The Ban Appeal Subcommittee has considered your appeal and decided to provisionally suspend your ban for three months, subject to the following terms: You edit from one account and one account only; You abide strictly by sockpuppetry policy; You accept that your account will be checkusered from time to time to verify compliance; If the three months pass without incident, the unblock automatically becomes permanent. As you have now accepted these terms by email, your account has been unblocked. Roger Davies talk 10:50, 22 July 2009 (UTC)

Thank you Roger. The unblock will obviously vindicate me from Terry0051's accusation of sockpuppetry, so I shall look forward to an apology by that user when it becomes permanent, if not immediately. Geologician (talk) 22:58, 22 July 2009 (UTC) Geologician (talk) 08:20, 23 July 2009 (UTC)

[From Terry0051] Hallo Geologician -- thank you for alerting me to the information that you posted on to my talk page, and [1]. I'll look forward to any future editing discussions we may have, in the hope that they will be cooperative occasions of constructive editing and constructive discussion. With good wishes, Terry0051 (talk) 14:38, 23 July 2009 (UTC)

problem with the material you 'archived' from talk-Moon[edit]

It is in archive 60. Vegaswikian (talk) 17:32, 12 July 2009 (UTC)

I think this mess is all cleared up with all of the tiny archives now combined. Vegaswikian (talk) 19:58, 12 July 2009 (UTC)


Just wanted to say nice meeting you at Pendrell's Oak, and thanks for the coke! :) Serendipodous (can't find the tildes; I'm on a Mac)

Thanks. Got your email. :) Hope to see you around here more often. Serendipodous 15:08, 18 July 2009 (UTC)

A treatise of the system of the world[edit]

Hi, I read the first source you left me, and then didn't even get through the second source, when I realized my mistake! As Robin would say to Batman "Holy inverse square law, Batman. Hoodwinked by an anonymous joker!"

I removed the sources right away, even though you requested that I only correct them. I want to read through the rest of the links (sources) that you provided me, on my talk page, and then maybe I will post another citation. In the article, Newton's law of universal gravitation my citation isn't really neccessary. I put it there in the first place, because I had put it togther for the other article, and it was available (or so I thought). However, a citation is neccessary for that paragraph in Point particle, so I will have to "shop" around. Maybe I will find it in the links that you left me on my talk page.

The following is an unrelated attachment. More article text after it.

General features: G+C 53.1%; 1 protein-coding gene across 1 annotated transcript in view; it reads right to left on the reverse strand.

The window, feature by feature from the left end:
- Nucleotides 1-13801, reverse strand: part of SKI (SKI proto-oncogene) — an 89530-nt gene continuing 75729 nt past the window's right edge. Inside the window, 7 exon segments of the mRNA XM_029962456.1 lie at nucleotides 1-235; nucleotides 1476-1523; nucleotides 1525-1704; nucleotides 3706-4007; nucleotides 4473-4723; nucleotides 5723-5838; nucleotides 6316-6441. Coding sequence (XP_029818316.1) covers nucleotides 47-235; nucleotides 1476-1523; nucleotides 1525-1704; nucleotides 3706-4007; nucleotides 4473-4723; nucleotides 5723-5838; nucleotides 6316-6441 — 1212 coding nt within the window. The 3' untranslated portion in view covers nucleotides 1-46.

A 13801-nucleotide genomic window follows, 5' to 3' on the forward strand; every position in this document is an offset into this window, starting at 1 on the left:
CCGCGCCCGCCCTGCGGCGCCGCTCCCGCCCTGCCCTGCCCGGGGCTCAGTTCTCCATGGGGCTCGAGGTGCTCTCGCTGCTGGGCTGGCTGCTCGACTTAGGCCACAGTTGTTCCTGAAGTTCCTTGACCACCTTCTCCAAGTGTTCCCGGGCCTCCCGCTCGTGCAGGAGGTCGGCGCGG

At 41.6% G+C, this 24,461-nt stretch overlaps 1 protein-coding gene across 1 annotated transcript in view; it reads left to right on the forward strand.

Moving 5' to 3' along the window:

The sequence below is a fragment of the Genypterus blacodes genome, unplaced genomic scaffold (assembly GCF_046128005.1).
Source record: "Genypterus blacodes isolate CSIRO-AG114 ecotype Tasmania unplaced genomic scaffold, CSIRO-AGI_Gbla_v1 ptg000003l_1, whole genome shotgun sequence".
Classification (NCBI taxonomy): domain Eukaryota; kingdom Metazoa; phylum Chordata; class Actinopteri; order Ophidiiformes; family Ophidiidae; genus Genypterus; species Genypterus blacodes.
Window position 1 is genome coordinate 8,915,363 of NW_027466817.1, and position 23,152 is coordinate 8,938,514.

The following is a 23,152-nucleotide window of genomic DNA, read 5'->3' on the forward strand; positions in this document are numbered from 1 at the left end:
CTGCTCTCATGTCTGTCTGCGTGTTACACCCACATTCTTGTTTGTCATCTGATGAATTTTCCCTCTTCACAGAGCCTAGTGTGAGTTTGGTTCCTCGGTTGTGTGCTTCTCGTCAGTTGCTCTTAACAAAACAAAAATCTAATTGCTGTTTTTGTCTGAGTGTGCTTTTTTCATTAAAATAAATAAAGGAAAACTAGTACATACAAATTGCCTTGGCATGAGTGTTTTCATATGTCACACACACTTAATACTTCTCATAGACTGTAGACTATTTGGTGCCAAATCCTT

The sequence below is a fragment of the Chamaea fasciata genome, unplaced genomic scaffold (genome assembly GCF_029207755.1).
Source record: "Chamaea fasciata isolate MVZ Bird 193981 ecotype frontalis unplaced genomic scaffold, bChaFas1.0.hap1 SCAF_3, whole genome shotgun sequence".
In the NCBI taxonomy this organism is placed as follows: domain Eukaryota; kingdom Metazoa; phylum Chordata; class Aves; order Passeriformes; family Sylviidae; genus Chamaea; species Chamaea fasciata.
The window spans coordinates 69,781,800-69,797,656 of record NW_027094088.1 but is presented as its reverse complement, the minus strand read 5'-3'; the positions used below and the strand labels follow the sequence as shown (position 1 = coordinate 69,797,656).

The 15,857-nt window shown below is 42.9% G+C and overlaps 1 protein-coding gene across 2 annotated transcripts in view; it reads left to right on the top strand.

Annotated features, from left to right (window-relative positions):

There was no WP:etiquette disregarded in contacting me. In fact, I am glad that you did. I would rather the editor contact me than just blatantly remove someting like that, which I added, with no explanation. The good thing is that I can see my mistake first hand, and I appreciate that. Good job! (Ti-30X) Quinn 23:04, 13 July 2009 (UTC)

Terry, this looks like a really useful link. I might actually change the reference I am using because (you seem to be right) I could not find it on the web. It is actually a reference that was already on the Newton's law of universal gravitation article. I was wondering why I couldn't find it at Google books. Now I know.
What does it mean, with this reference, that this is "Preceded by A Guide to Newton's Principia, by I.Bernard Cohen. University of California Press..." Thanks for your time. Ti-30X (talk) 00:14, 18 July 2009 (UTC) (I'm still Quinn btw)
Terry - about this link you gave me on 13 July "the 1728 translation of 'System of the World' (open here at page 12)". It is interesting that here is Newton discussing the "cutting edge" stuff of his day. In his tables he shows data from a Mr. Flamsteed (Townley Flamsteed), and Galileo, while discussing the accuracy of the new micrometer. (I assume the micrometer was new at that time). He also mentions Cassini.
And just for the heck of it I think I will incorporate another citation from one of the two links you gave me on 17 & 18 July, into the Point particle article. Newton's law of universal gravitation doesn't really need another citation, IMHO. So much to do on Wikipedia, so little time :>) Ti-30X (talk) 11:30, 22 July 2009 (UTC)


Hi Terry, if you look at the edits themselves it's normally pretty explanatory. the univeristy of andrews references is not in any of the inline citations so it's not clear how the article uses that reference. the newton project is linked in one of the inline citations and also in external links Tom B (talk) 00:04, 5 October 2009 (UTC)

(a)Andrews ref wasn't listed in external links but in references even though it wasn't a reference. (b)the newton project link in references is exactly same as one in external links, Tom B (talk) 00:15, 5 October 2009 (UTC)

Cambridge meetup 14 November[edit]

Another Cambridge meetup is planned for the afternoon of Saturday 14 November. Please contribute to the page and come along if you can. Charles Matthews (talk) 14:32, 16 October 2009 (UTC)

References and notes[edit]

Hi Terry,